Jump to content
  • Sky
  • Blueberry
  • Slate
  • Blackcurrant
  • Watermelon
  • Strawberry
  • Orange
  • Banana
  • Apple
  • Emerald
  • Chocolate
  • Charcoal
  • 0
SavageNoob

General Programming Question - Door Controller

Question

My apologies in advance for being so bad, basically i want a simple script that when me or a friend are around a door, it opens the door, but when no one is around that is authorized, close the door. I guess I do not know how to manipulate a table correctly in lua. When you run a scan() with an RFID reader in opensecurity, it returns a table with 4 values, name, range, data (password), locked, and UUID of the rfid reader. I do not know how to pin point specifically to the name of the table, such as if scan[name] == savagenoob then open the door, if none exist close the door. As this code sits, it doesnt work, and if the scan does not find anyone it throws an error in pairs table. Some guidance would be appreciated. 

https://pastebin.com/embed_js/rZPbYy4z


door = require("component").os_door
rfid = require("component").os_rfidreader

scan = rfid.scan()


for k, v in pairs(scan[1]) do
  print(tostring(k)..": "..tostring(v))


if k[1] == "savagenoob" then


  print "You are Allowed"
  door.open()
  print "Door Open"
  else
  door.close()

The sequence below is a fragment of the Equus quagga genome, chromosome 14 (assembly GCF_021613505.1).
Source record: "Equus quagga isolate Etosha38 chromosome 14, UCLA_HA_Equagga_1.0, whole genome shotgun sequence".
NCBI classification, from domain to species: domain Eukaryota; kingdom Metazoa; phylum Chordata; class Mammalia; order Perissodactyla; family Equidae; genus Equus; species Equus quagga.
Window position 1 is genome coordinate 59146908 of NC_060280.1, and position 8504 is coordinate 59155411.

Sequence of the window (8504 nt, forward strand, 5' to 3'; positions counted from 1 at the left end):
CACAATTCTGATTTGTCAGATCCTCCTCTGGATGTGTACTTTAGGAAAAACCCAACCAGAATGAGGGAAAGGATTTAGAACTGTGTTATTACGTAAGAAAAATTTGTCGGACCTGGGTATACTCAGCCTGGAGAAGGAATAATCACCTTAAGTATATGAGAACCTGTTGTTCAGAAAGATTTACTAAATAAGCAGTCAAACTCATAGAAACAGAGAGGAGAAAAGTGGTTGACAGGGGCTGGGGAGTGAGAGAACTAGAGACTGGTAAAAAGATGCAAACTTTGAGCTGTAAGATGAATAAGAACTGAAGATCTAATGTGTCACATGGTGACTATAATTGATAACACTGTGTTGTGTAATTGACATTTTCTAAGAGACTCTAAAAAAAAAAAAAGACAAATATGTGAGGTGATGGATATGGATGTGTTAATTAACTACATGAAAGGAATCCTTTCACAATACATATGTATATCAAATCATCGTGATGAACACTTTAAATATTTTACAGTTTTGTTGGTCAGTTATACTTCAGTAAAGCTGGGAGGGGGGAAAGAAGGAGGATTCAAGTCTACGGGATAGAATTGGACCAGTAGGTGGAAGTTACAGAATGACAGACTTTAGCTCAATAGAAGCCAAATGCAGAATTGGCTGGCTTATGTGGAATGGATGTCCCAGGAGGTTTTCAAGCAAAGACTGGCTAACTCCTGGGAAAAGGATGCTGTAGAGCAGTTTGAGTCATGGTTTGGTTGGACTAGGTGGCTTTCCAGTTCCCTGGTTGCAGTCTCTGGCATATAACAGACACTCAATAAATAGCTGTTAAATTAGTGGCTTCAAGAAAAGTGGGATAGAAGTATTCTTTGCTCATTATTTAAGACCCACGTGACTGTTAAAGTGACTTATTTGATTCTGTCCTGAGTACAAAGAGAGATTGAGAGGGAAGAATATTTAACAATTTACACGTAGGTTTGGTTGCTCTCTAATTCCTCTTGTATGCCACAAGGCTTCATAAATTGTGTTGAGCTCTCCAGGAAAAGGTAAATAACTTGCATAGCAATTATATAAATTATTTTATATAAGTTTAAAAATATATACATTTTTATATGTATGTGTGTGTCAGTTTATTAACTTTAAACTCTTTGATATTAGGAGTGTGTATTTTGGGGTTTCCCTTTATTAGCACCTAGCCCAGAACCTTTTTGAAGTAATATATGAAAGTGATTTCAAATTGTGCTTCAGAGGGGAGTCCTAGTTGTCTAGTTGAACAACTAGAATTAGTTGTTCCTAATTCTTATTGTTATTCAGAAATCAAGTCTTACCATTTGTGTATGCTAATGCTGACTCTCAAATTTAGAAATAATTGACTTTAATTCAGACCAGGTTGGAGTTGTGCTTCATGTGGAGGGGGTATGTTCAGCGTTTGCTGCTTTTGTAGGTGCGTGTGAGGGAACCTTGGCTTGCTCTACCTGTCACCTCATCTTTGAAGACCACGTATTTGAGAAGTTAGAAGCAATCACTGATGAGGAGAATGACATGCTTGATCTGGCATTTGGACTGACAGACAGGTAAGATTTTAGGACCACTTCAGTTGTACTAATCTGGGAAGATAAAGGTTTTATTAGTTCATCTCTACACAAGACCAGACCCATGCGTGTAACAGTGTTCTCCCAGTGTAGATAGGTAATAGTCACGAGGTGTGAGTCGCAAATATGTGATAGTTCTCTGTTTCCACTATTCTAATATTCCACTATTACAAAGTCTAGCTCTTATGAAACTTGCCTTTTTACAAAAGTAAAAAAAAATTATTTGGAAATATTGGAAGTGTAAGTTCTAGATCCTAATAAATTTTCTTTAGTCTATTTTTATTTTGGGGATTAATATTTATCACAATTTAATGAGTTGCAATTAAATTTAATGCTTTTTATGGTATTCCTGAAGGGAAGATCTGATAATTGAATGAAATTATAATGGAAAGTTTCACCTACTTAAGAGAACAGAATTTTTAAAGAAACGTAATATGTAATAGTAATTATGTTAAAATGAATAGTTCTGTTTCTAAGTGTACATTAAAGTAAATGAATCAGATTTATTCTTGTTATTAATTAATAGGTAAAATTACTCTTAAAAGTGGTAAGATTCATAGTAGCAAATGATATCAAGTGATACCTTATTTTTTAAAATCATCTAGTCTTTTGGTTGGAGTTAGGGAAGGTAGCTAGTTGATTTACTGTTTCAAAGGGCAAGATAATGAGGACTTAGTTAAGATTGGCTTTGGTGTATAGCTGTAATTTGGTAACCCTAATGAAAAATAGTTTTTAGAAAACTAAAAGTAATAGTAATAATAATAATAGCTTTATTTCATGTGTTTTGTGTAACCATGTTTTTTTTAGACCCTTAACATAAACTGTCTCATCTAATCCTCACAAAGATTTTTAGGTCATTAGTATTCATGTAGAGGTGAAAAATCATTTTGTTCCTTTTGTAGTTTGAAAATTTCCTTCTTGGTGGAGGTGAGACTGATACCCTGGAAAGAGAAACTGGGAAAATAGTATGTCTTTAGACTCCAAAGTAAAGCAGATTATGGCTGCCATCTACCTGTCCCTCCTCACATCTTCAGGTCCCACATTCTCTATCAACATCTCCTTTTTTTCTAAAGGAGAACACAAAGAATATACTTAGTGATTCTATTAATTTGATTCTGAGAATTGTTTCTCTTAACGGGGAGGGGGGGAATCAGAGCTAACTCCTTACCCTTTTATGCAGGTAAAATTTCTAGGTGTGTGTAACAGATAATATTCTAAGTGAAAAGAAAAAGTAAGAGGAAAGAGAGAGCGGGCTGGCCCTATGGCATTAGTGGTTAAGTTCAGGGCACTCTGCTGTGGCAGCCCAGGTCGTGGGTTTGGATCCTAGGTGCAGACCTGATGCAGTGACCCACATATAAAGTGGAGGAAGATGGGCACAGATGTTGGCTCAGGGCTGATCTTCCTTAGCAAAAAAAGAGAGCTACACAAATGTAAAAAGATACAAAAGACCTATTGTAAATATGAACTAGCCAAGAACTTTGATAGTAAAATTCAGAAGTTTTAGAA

print "You are not allowed"
end
end

 

Share this post


Link to post
Share on other sites

2 answers to this question

Recommended Posts

  • 0

Let's solve the problem iteratively, one step at a time. The first thing to do is to define the task thoroughly. Our goal is to make a program that checks periodically if there's an authorized person, opens the door if there is one, and closes it otherwise.

Then we should require everything we need — that is, the door and the RFID reader.

local door = require("component").os_door
local rfid = require("component").os_rfidreader

This is almost the same as what you did in your code, but notice that the variables I've defined are local. You may wonder what it means and why I'm doing this. I'm not going to answer the former question here, lest the answer be too long to read without feeling bored. :)Instead, I'll answer the latter question. Making every variable local helps to prevent odd bugs with "ghost" variables (those that possess a value, albeit not being set anywhere in the program), complicating program development needlessly, and serves to urge the programmer to pass data between functions explicitly instead of relying on global variables. Though, if I am to be honest, it won't make a difference in this program.

Let's move on. The program needs to know the nick of the authorized user.

local authorized = "johnsmith"

Now we'll need the program to repeat some actions (checking surroundings, managing the door) indefinitely. For that we use a loop — specifically, an infinite loop.

while true do
  ...
end

The ellipsis is a placeholder for the loop body, which will be repeated. Let's replace it with actual code.

First, perform a scan.

local scan = rfid.scan()